World Wide Words logo

Global dimming

An article in the Guardian on 18 December has created some interest, as many readers concluded it seems to have thrown the whole topic of global warming into confusion. As an indication of the article’s impact, the number of references to global dimming on Google went from 21 to 6000+ in the week after it appeared, though there have been no references in newspapers or magazines that I can find, before or since.

It publicised the fact — known since the late 1980s but supposedly ignored or disbelieved until recently — that over the past fifty years the average amount of sunlight reaching the ground (the name for which is insolation) has gone down by about 3% a decade. It doesn’t mean the sun is sending out less radiation, but that less of it is reaching the Earth’s surface because of pollution in the atmosphere. This effect seems to have been named global dimming in an article in Agricultural and Forest Meteorology in 2001.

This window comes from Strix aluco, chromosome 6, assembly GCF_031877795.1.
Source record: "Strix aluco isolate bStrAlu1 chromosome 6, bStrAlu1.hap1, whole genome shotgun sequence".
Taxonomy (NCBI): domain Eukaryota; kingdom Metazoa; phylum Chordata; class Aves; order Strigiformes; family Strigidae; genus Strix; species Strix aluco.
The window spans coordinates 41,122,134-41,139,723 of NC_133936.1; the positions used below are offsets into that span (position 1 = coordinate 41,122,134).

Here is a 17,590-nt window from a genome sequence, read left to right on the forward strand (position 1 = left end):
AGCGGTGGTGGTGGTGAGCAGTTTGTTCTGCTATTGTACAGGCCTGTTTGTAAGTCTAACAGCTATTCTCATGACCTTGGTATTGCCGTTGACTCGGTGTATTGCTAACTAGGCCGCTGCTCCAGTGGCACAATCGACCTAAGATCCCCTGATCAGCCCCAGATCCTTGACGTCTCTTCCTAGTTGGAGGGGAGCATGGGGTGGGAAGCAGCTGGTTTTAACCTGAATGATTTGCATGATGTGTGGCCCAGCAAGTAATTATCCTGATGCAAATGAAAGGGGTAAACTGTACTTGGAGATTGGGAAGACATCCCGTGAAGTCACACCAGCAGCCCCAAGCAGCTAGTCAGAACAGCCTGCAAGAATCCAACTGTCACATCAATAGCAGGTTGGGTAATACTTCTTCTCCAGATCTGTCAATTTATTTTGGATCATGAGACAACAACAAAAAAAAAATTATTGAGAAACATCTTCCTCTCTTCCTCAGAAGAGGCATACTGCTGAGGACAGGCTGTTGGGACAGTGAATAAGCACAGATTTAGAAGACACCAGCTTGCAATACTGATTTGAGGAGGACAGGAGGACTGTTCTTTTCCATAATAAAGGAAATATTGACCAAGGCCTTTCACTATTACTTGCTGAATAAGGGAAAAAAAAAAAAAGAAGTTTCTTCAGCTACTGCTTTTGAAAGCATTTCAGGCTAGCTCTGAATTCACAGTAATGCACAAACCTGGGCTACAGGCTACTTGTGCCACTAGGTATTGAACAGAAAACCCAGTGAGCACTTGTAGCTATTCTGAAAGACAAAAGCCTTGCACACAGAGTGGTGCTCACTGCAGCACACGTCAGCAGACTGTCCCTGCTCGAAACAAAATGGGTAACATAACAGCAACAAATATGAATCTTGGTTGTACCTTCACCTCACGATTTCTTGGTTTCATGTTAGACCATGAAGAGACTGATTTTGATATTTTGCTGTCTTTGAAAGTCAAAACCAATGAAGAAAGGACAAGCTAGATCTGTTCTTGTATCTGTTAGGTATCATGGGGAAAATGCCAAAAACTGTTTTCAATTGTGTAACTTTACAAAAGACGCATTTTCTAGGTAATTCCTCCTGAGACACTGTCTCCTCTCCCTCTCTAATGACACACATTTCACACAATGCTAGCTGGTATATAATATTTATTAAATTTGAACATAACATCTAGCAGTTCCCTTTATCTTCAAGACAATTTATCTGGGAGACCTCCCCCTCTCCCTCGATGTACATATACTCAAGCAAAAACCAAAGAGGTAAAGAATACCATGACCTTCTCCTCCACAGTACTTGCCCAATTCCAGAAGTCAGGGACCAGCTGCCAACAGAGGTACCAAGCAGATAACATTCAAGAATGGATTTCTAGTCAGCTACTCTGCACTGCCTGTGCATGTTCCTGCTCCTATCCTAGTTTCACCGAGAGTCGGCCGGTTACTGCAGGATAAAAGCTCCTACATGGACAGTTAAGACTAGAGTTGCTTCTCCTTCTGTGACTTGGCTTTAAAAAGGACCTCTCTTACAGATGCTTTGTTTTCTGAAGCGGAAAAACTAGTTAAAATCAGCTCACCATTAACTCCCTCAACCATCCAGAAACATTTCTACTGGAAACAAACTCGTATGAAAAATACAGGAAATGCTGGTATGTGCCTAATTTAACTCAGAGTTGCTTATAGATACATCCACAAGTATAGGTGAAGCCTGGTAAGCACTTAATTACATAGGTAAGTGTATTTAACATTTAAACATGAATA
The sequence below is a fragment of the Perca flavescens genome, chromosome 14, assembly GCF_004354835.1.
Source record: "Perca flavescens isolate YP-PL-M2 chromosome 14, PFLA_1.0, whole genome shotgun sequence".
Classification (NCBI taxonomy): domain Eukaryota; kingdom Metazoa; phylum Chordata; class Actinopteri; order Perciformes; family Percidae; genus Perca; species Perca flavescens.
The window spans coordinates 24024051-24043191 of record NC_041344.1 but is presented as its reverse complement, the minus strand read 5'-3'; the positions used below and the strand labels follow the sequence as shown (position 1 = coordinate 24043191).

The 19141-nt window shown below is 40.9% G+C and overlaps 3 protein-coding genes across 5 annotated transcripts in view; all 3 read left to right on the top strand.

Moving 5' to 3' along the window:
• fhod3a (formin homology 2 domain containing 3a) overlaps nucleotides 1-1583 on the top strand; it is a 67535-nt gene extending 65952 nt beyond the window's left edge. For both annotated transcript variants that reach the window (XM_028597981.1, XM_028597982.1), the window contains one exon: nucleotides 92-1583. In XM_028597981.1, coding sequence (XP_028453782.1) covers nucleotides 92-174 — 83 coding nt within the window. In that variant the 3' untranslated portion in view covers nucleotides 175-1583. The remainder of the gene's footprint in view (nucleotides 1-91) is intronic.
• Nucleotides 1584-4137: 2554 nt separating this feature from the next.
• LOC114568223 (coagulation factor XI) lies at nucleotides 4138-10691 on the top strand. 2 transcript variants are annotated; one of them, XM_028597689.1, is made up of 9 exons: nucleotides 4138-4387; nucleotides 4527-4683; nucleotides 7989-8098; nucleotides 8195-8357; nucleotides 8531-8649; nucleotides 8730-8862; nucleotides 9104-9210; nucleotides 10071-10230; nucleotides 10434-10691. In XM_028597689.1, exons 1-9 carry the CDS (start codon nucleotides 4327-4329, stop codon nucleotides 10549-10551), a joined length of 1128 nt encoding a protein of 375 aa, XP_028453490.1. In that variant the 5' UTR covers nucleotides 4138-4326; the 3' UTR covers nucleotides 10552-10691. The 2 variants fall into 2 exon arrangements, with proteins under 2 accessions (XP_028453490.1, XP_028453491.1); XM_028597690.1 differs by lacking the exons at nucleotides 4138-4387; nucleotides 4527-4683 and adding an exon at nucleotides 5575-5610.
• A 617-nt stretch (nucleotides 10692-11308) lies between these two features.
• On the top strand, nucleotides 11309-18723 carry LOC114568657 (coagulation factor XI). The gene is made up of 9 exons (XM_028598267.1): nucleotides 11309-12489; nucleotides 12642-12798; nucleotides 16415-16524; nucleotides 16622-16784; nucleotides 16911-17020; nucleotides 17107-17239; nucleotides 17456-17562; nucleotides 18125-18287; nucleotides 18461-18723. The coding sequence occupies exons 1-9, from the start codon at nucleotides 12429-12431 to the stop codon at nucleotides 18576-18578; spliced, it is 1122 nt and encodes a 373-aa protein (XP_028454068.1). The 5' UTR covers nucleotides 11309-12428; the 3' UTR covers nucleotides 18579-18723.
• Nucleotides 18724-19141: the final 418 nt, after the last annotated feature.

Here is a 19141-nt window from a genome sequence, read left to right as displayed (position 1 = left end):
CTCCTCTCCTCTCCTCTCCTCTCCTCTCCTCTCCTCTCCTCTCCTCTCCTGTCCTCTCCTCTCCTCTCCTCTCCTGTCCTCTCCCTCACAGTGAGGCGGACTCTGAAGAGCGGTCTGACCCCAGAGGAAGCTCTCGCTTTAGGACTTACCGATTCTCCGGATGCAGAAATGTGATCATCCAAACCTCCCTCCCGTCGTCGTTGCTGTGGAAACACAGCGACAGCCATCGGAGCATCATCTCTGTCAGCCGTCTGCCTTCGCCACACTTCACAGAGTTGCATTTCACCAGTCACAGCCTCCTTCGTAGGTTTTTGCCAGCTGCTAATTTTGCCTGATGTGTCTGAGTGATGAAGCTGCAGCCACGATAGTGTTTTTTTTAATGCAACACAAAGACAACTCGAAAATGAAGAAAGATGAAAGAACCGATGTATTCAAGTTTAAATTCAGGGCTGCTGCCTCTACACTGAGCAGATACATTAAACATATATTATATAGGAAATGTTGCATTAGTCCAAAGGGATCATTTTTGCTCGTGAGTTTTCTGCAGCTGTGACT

There’s no conflict with observed global warming, whose likely severe impact on the world’s plant and animal species a report in this week’s Nature makes clear. The sun’s heat is still being absorbed, but at a higher level in the atmosphere, probably on particles of soot and the like. The Guardian article argues that the adverse impact on agriculture could be substantial, since even a 1% reduction on sunlight is enough to affect the ripening of some crops.

Page created 17 Jan. 2004

Support World Wide Words and keep this site alive.

Donate by selecting your currency and clicking the button.

Buy from Amazon and get me a small commission at no cost to you. Select a site and click Go!

World Wide Words is copyright © Michael Quinion, 1996–2014. All rights reserved. See the copyright page for notes about linking to and reusing this page. For help in viewing the site, see the technical FAQ. Your comments, corrections and suggestions are always welcome.

World Wide Words is copyright © Michael Quinion, 1996–2014. All rights reserved.
This page URL:
Last modified: 17 January 2004.